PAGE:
If you read articles related to the world of commercial vehicles and transport, it happens quite often to read the name “tuk tuk” wrongly referred to a picture of an Apecar, the iconic vehicle that Piaggio manufactured since the end of the ‘40s.
If it is true that both of them are three-wheelers and vaguely have a similar shape of their body, it is also true that their function and their public consideration at an international level are very different since the very beginning.
Brief history of Tuk Tuk
The word Tuk Tuk is used to describe a three-wheeler motorbike to which a small wagon is attached and is used as a taxi in many cities in Asia, in particular Bangkok, where is now a touristic icon.
The name is onomatopoeic and comes from the typical noise that the engine used to make. The Tuk Tuk started to spread during the ‘50s and reached success during the next decade.
The Tuk Tuk is the motorized heir of the samlor (sam=three, lor=wheel, in Thai language), a bicycle linked to a rear cabin on which passengers sit.
The samlor in turn is the heir of the rickshaw, the chariot pulled by one man carrying one passenger that started to spread in Thailand after a rich Chinese merchant showed it to King Rama V in 1871. Its success among the many people that couldn’t afford a horse to ride the muddy streets of Bangkok was immediate.
It seems that the first rickshaw was built in 1869 by an American blacksmith, Albert Tolman, for the missionary Jonathan Scobie, an American Baptist minister who used it to transport his sick wife on the streets of Yokohama.
The English term rickshaw comes from the Japanese “jin-riki-sha” that means “man-drawn vehicle”. The Japanese, on the other side, were the first to connect the chariot to a moped, creating the first actual Tuk Tuk.
The journey from the rickshaw to the samlor to the tuk tuk clearly shows how since the beginning this vehicle was destined to transport people in a city.
Brief history of Ape Piaggio
Ape is a three-wheeler first manufactured by the company Piaggio in 1948 that became a symbol of the Italian aesthetic taste and design in the world.
It was invented in afterwar Italy as a cheaper alternative to the 4 wheels commercial vehicles.
The core idea, in order to keep low production costs and to provide an affordable vehicle for a poor country banged-up by the war, was to mount a wagon, later a box van, on a scooter, thus creating a three-wheeler.
The first models were built on a Vespa to which was towed a small trailer. For this reason, people started to call it VespaCar, still used in French-speaking countries.
From the beginning, the Piaggio models had a commercial function and they were addressed to companies and independent business owners. Ape was meant for transporting raw ingredients, semi-finished or finished products, not people, like Tuk Tuk and its predecessors.
The only model that Piaggio produced at the scope of transport passengers in specific contexts is the Ape Calessino.
Otherwise, from the first Ape A, similar to a Vespa with box, to the Ape TM, to the Ape 50, Ape MP, until the ApeCar Van and the Ape Classic, still in production, Piaggio has always kept the focus on the commercial usefulness of the Ape.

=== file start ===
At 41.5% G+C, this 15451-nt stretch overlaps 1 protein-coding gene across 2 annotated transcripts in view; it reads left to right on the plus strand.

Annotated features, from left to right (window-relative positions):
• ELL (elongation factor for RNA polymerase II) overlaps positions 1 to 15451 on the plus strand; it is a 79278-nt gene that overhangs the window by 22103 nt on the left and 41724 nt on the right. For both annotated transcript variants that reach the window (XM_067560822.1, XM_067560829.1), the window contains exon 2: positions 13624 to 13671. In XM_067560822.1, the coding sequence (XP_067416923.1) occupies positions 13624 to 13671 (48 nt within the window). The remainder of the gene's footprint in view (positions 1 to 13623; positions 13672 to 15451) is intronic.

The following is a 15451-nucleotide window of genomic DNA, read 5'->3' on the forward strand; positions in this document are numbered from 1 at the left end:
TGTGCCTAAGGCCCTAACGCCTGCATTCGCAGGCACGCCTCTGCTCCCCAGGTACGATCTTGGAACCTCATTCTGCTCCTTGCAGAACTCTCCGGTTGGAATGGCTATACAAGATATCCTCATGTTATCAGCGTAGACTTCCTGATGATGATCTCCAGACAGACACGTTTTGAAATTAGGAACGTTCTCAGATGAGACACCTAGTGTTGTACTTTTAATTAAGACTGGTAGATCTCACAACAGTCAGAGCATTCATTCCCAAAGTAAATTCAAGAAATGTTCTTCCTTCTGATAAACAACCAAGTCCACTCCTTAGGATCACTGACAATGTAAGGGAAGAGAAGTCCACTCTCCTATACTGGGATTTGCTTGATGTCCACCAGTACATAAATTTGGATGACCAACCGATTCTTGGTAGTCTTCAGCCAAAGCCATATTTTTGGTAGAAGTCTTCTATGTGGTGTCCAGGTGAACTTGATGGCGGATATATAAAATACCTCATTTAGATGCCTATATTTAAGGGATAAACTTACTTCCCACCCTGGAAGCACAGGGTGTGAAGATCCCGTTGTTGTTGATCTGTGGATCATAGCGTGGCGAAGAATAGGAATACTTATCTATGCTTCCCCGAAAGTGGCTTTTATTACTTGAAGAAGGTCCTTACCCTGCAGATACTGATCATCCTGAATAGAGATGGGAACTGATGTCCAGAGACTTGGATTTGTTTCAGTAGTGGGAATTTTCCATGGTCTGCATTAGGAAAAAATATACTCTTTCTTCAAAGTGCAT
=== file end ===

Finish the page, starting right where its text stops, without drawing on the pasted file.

This is the reason why Ape Piaggio is appreciated, now more than ever, by peddlers and companies that exploit the transport capabilities, leveraging on its iconic value.
The international success of the Piaggio food truck
Now a vintage vehicle in its oldest versions, the Ape Piaggio is still in production because the market requires it and companies appreciate its characteristics.
The design and the aesthetic qualities of the Ape Piaggio, together with its commercial functionality, make it suitable to transport products for sale or exhibition, but also to be converted in modern food trucks with professional kitchen and outfittings for cooked or fresh products.
For at least the past 10 years, street food has become a trend again, not only for small itinerant business owners that create elaborated activities (shops and mobile restaurants) but also for companies with multiple dimensions and sectors that now use street food to enlarge their business and promote their brand.
For this second purpose, more focused on promotion than on selling, is now becoming popular the concept of Promo Truck, i.e. a vehicle that, selling or not selling street food, drives around the streets or attends events primarily to advertise new products or to promote a brand.
In all these different contexts, Ape Piaggio proves to be a perfect mix of design and functionality: transporting, exhibiting, selling products or services with elegance and a sure visual impact. Everywhere it shows up, it catches the attention and interest of the passers-by.
Is there anything better to get noticed than street marketing in its more efficient form thanks to the more modern versions of the Piaggio truck?
Patented by VS Veicoli Speciali, thanks to its rounded roof it’s a jewel of design that is always in the spotlight in any context you use it. It is sold everywhere in the world and it is the most requested product for its flexibility and elegance.
A vehicle without the engine patented by VS Veicoli Speciali that can bring all the advantages of the Ape Piaggio inside public and private locations. It can be placed everywhere, for Ape TR doors are open at shopping centers, train stations, airports, car dealers, museums, hotels and resorts, casino and conference centers…
It is the substitute of the Ape TM van, now out of production, and allows to provide an efficient and special delivery service in historic city centers and towns where its small dimensions and the easiness to move make a difference. Another patent of the innovative VS Veicoli Speciali.
Three examples to tell the historic exceptionality of the Ape Piaggio, a vehicle that for more than 70 years has contributed to move the economy, with a continuous renewal.
Can you still mistake it for the little funny Tuk Tuk?